Afternoon Reads

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–New York Times boss Bill Keller goes long on the paper of record’s interactions with Julian Assange.

–Centuries of legal precedent be damned, Republican state legislators in Idaho have introduced a “nullification” bill as part of a plan to fight the PPACA on states-rights grounds. More states are mulling similar measures.

–Writing at Greg Sargent’s Plum Line, Jonathan Bernstein makes a good argument that one of the keys to the 112th Congress is “whether Speaker John Boehner and incumbent Republicans in general can keep conservative activists happy with feel-good symbolic votes, given that Republicans can’t actually do most of the things that those activists say they want.”

–A new study finds that members of Congress take more cues from their constituents than from lobbyists. It’s fair to wonder, however, whether the survey’s respondents — congressional staffers — aren’t assessing their bosses through rose-colored glasses.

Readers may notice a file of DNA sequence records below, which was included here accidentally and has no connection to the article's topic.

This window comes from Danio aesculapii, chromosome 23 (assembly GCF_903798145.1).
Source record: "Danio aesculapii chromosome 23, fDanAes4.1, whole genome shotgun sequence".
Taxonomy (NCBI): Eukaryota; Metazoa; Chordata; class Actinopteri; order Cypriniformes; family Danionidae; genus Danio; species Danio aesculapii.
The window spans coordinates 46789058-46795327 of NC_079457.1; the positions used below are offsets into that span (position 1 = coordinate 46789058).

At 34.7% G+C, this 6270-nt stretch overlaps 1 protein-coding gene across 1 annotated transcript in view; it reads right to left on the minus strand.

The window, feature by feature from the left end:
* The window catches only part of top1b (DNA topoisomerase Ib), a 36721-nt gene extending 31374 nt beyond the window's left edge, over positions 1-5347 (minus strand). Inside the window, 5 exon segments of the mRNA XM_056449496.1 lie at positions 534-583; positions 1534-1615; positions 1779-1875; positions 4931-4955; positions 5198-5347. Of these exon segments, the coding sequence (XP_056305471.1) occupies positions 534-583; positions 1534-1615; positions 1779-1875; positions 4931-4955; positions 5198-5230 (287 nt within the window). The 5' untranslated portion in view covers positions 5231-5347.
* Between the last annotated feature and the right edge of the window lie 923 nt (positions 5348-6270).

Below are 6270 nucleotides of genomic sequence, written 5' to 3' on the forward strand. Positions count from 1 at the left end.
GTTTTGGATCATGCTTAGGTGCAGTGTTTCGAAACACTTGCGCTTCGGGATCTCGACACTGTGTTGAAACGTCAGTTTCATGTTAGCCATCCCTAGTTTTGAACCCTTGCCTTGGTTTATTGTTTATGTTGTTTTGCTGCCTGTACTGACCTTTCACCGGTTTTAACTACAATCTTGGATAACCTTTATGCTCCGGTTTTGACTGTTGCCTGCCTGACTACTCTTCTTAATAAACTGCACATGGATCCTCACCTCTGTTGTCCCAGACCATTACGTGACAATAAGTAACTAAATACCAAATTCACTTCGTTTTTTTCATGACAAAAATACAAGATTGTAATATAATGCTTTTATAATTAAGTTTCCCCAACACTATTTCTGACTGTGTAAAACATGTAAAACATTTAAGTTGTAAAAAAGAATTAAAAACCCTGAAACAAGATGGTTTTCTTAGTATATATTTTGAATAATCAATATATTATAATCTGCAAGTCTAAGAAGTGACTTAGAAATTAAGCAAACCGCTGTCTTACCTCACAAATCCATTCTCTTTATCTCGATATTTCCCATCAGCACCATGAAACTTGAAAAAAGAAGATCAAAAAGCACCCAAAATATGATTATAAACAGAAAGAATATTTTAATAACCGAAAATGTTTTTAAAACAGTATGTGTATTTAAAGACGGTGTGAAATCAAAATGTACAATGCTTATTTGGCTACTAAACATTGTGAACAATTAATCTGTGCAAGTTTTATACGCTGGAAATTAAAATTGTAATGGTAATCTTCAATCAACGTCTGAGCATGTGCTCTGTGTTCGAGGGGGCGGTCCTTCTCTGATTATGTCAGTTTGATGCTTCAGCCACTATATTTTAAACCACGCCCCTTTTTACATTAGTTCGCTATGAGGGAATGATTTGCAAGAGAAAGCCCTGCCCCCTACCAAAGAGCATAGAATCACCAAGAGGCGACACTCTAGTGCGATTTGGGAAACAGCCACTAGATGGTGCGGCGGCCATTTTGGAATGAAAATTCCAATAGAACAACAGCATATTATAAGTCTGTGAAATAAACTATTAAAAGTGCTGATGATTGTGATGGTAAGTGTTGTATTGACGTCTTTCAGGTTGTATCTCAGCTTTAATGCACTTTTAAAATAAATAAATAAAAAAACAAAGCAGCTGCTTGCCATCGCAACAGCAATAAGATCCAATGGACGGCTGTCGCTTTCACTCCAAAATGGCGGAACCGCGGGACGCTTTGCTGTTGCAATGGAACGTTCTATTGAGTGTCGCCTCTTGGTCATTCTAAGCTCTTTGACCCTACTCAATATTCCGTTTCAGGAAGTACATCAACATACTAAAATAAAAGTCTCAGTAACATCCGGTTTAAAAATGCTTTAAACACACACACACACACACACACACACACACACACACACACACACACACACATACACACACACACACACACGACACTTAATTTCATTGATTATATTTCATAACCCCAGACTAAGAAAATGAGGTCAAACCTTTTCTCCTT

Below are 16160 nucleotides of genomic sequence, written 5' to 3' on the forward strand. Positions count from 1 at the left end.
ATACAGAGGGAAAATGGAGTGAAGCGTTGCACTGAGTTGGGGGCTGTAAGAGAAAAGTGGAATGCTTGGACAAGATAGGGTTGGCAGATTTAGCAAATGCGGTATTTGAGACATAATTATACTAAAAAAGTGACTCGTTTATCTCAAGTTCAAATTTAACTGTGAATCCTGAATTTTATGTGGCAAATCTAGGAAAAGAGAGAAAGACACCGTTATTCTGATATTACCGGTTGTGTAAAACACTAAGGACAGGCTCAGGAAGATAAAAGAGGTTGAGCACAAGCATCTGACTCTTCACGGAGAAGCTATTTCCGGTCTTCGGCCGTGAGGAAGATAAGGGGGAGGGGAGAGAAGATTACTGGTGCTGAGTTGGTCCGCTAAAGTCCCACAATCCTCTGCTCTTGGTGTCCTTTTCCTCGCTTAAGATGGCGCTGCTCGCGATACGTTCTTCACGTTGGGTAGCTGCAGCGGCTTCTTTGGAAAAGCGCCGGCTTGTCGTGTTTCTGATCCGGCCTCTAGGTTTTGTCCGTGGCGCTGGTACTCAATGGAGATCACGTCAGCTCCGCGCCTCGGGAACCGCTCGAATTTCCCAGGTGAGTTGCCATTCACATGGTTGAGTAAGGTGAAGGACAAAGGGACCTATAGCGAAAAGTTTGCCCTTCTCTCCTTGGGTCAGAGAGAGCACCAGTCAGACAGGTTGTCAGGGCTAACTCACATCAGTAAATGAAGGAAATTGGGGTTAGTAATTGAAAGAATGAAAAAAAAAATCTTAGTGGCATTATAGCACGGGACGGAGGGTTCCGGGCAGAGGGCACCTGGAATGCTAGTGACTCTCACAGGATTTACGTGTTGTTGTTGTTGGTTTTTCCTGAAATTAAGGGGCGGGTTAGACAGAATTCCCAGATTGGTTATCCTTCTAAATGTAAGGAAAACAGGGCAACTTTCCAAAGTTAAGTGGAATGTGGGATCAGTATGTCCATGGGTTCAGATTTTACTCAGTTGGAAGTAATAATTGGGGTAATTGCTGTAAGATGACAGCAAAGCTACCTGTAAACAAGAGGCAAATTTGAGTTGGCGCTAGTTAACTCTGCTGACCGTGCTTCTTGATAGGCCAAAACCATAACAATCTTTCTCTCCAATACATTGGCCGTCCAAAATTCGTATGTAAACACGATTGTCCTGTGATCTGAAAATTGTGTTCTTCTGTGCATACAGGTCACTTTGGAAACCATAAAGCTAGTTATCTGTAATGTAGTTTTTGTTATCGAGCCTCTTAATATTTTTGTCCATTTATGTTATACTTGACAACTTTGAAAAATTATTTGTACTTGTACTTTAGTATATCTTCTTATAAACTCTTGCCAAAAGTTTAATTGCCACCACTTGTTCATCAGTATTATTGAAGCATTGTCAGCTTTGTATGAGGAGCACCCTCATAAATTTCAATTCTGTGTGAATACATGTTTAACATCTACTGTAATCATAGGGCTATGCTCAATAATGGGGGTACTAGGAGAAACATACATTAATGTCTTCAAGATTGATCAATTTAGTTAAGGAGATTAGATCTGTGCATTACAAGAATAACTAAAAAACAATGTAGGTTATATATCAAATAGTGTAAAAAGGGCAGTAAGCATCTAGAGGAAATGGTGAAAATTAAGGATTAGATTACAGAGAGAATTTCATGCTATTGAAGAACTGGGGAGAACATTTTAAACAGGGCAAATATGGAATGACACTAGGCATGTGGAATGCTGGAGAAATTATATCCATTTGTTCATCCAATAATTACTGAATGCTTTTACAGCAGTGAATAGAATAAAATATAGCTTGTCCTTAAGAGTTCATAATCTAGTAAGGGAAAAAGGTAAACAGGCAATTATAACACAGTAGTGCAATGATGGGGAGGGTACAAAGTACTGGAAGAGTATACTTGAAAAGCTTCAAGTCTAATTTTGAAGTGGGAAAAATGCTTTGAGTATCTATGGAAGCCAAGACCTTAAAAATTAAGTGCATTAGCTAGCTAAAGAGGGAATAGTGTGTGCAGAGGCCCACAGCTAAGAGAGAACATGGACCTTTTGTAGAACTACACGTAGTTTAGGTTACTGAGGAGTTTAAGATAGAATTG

–Someone forgot to send GOP Rep. Paul Broun the comity memo.

Dennis Kucinich sues companies operating a House cafeteria, claiming damages from a dangerous sandwich he ate nearly three years ago.

–And a bonus potpourri item: The Atlantic’s James Parker deconstructs SportsCenter.

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